Build rapport with your customers—old and new—by providing a thank-you or welcome email. Show your customers that you care about them and appreciate their trust. You can even leave your customer support contact details in the note so they know how to reach you when they stumble into any questions or problems.
While billing may not directly influence your customer’s purchase decision, it is still a vital touchpoint in the customer journey. A negative experience during billing, especially for B2B businesses, may result in your customers leaving.
13. Feedback surveys
Do you want to know what customers think about your product or service? Feedback surveys are customer touchpoints that let you discover whether your business helped them address their pain points.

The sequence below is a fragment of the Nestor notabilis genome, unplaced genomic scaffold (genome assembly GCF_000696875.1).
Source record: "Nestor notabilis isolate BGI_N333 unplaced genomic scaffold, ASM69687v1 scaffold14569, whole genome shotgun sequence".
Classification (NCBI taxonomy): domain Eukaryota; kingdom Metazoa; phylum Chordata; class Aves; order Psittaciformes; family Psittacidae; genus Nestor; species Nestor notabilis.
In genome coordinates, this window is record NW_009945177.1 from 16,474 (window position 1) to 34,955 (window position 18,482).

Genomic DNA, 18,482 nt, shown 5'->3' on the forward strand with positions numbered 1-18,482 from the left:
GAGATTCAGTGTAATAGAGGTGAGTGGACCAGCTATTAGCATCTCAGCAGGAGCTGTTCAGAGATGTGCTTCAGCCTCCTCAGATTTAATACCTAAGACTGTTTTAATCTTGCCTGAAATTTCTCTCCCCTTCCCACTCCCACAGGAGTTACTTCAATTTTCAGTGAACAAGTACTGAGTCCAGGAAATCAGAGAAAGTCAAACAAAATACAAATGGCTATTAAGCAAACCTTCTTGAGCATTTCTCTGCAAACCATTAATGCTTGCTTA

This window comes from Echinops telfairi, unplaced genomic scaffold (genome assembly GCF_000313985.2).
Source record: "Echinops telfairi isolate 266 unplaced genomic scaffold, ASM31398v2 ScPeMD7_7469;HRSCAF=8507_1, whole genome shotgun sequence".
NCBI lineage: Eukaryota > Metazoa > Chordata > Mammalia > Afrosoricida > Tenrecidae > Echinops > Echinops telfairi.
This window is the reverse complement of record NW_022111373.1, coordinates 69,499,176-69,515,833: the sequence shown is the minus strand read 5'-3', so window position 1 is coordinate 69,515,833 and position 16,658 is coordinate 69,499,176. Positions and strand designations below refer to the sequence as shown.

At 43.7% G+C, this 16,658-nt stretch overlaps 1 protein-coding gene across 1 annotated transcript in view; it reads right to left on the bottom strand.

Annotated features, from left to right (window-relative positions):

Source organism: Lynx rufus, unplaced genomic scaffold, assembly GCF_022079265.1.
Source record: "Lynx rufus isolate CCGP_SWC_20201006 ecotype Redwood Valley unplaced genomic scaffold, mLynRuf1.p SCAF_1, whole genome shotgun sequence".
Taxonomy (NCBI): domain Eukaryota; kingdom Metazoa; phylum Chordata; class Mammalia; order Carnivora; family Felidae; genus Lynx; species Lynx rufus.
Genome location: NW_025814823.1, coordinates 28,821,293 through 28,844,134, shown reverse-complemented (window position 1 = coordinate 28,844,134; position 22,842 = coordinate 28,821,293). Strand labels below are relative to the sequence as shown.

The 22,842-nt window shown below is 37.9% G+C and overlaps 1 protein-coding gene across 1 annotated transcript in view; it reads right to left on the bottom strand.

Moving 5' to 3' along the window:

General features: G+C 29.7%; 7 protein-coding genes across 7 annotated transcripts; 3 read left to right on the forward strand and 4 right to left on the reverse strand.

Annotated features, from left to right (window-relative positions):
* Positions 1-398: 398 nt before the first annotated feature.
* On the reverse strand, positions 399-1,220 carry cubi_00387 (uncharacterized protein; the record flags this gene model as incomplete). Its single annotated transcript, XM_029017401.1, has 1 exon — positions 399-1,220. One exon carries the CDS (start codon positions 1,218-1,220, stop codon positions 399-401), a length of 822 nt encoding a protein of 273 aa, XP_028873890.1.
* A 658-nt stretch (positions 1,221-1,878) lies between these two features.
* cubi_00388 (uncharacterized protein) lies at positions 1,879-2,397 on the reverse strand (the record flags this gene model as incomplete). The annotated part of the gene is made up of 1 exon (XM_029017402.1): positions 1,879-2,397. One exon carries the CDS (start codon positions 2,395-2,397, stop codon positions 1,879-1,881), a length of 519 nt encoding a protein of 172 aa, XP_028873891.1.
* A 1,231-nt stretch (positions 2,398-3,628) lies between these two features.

When a customer leaves a negative review, reach out to learn more about their issue. This can help you improve your product and your sales process.
Did they have trouble using your product? Consider adding another touchpoint of onboarding or tutorial to address this issue.
14. Upselling or cross-selling emails
When customers buy a product from you, they may find that they need other tools to help them get the most from their purchase. Use this opportunity to upsell or cross-sell other helpful products to your customer.
15. Customer support channels
Let your customers contact you when they need your help through chat, email, phone, or social media.
Want to take it a step further? Omnichannel support enables you to provide a seamless experience at this customer touchpoint. If they initially called your customer hotline, but your support team needs screenshots, they can jump into a chat or email without starting with a new service ticket.